Observe your thoughts when your mind chatter says things like “This is mine” or “I’m such-and-such.” Take your mind away from such thoughts to an awareness of your simple being. Witness the occurrences in your life, and experience them richly and fully without identifying with them, without becoming them.
Our minds so quickly want to identify with events: “Because I acted nicely toward that lady in the store, I must be a nice person.” Or “Because I was rude on the freeway when that man cut me off, I must be a rude person.” These are the illusions we’ve become trapped in. “I am” – the deepest part of us – is neither nice nor rude. It is beyond such polarities. It simply is – the consciousness at the root of all thoughts, actions, and experiences.
Let yourself just witness your behavior, both the positive and negative. Rather than identifying your actions as you, let them be. Allow yourself to experience life as a flow. Go with life, and release the labels. Instead of hanging onto the judgments, find your way to the bigness, to the is-ness. Do this by practicing neti neti, reminding yourself when you start to identify with something that is not your genuine identity: “I am not this, and I am not that. I just am.”
At your core, you are. You aren’t this and you aren’t that, because those things change. Anything that changes cannot be permanent. So identify with that which is permanent. And the only thing that is permanent is that which you are.
Identify with what you are. Identify with “beingness.” And you’ll find that all the labels – good and bad – fade away and fall off, so that you can experience the bliss of being in the here and now, all the time.
We can all get too attached to our opinions, our theories, and our interpretations of reality. What if you let them go and be like the sky? Opinions and thoughts are like clouds that come by, but the sky is beyond them. It is bigger than them. Instead, the sky is merely the backdrop upon which the action happens.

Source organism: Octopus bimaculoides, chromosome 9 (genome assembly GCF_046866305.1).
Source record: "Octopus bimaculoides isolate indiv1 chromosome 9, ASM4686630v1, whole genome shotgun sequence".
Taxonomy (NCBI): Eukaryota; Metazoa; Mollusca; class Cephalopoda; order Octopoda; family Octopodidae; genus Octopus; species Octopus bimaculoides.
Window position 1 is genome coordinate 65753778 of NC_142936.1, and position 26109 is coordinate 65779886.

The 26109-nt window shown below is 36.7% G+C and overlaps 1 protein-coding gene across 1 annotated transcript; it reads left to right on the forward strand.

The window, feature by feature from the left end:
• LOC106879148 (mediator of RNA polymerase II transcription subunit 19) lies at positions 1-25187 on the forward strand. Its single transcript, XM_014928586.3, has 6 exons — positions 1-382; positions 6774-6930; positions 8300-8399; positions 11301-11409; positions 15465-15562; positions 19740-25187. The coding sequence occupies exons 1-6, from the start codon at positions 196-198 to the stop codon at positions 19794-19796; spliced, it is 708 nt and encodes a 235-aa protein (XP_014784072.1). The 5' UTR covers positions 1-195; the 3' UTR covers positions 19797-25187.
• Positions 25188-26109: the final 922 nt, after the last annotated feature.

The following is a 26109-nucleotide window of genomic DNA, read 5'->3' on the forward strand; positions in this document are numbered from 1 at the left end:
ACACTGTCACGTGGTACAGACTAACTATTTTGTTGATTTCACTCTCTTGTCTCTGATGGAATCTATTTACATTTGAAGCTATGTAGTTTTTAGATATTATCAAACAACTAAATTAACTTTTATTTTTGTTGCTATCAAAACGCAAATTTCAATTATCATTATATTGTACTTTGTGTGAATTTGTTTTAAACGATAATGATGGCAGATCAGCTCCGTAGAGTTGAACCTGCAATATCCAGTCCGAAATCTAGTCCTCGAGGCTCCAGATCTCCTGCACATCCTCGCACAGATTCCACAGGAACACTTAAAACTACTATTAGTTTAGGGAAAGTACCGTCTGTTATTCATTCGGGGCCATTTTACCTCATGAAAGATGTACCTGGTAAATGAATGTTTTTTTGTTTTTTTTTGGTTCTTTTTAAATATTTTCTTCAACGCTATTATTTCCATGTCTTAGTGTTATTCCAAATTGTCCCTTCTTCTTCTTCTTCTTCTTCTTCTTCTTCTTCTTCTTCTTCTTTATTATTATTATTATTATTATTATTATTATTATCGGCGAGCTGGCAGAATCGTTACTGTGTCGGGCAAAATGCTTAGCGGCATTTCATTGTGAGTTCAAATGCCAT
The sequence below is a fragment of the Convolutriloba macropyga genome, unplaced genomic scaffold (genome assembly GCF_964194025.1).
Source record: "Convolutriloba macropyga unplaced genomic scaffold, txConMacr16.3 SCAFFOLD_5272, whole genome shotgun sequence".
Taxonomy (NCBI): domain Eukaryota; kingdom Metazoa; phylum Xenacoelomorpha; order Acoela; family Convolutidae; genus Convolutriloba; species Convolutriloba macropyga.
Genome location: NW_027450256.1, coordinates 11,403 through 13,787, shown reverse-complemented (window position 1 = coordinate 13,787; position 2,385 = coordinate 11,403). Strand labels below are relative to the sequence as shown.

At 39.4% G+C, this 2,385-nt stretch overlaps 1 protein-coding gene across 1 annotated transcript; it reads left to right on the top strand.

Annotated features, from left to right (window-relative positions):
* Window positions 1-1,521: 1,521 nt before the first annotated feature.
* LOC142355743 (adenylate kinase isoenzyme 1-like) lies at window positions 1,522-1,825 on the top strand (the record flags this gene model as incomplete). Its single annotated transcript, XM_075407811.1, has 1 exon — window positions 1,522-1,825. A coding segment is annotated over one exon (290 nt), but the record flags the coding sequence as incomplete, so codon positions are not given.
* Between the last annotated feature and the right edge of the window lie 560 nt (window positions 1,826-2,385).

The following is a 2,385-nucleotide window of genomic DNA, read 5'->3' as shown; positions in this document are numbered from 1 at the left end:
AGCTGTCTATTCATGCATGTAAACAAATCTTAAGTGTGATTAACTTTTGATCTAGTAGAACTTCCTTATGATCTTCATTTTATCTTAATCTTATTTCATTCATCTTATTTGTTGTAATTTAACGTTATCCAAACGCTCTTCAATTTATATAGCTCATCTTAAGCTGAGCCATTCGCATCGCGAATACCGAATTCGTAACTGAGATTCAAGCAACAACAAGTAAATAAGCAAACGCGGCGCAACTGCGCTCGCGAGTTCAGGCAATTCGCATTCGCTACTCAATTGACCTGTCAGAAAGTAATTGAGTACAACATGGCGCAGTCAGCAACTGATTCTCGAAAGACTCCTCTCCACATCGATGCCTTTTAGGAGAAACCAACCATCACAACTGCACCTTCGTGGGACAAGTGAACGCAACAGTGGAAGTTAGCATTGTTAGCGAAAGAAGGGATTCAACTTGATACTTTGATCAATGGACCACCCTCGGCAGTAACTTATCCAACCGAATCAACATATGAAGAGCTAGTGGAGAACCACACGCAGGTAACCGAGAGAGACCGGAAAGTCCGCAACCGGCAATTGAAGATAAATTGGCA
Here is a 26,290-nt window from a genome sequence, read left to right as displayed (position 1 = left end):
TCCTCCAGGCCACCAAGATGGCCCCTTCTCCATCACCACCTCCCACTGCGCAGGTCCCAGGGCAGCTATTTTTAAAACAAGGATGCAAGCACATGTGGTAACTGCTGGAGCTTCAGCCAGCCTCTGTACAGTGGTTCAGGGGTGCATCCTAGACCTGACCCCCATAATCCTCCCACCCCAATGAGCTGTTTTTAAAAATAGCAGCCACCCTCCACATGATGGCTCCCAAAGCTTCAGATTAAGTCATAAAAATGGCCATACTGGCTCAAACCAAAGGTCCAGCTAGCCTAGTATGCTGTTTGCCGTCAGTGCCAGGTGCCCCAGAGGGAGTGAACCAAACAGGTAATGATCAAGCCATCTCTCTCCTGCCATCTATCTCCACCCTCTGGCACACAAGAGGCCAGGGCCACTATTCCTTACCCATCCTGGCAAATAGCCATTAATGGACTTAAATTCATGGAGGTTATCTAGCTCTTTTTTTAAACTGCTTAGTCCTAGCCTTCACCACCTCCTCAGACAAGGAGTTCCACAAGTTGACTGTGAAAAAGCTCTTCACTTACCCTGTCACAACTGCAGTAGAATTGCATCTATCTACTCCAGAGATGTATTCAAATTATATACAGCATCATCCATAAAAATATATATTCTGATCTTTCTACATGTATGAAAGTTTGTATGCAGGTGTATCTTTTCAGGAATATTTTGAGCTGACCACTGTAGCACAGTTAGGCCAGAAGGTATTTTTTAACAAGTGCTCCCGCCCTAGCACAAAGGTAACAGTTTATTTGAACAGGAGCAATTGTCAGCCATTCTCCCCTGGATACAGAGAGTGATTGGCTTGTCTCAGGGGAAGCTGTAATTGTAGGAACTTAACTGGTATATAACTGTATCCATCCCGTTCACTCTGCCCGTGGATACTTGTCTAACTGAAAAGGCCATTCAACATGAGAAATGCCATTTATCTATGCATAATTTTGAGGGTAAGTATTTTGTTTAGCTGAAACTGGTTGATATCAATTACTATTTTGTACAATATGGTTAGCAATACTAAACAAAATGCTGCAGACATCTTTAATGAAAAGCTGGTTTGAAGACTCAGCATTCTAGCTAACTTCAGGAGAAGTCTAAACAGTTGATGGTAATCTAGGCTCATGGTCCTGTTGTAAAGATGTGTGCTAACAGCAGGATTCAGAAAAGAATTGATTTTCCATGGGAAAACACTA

Think of yourself as the sky that is the backdrop to all the events of your life. But you are not those events. Step back from being the cloud and return to being the infinite sky, which you have always been and always will be, even though you’ve forgotten that. You’ve forgotten because you identify with all the different occurrences in your life. Let that go, and an expansive freedom will dawn, surprising you with joy.
We become attached to events, and that is why we suffer. When we lose the attachment, the suffering goes away, too. The mind constantly wants to dwell on events, things, people. Instead, just be with yourself; be the witness. Explore who you are, rather than constantly being distracted by everything else. Get back to the root of your own being. In that state of I am, all the false identification disappears. What you’ll be left with is the infinite reality of now.
Dr. Robert Puff, Ph.D. is a meditation expert, international speaker and creates a podcast and articles that explores the world of Enlightenment available at http://www.EnlightenmentPodcast.com He also has a blog at http://www.Meditation-Enlightenment.com He is the creator of the weekly Meditation For Health Podcast, available at http://www.MeditationForHealthPodcast.com He has a weekly podcast that explores the world of Happiness at http://www.HappinessPodcast.org If you would like to contact Dr. Puff, his e-mail address is DrPuff@cox.net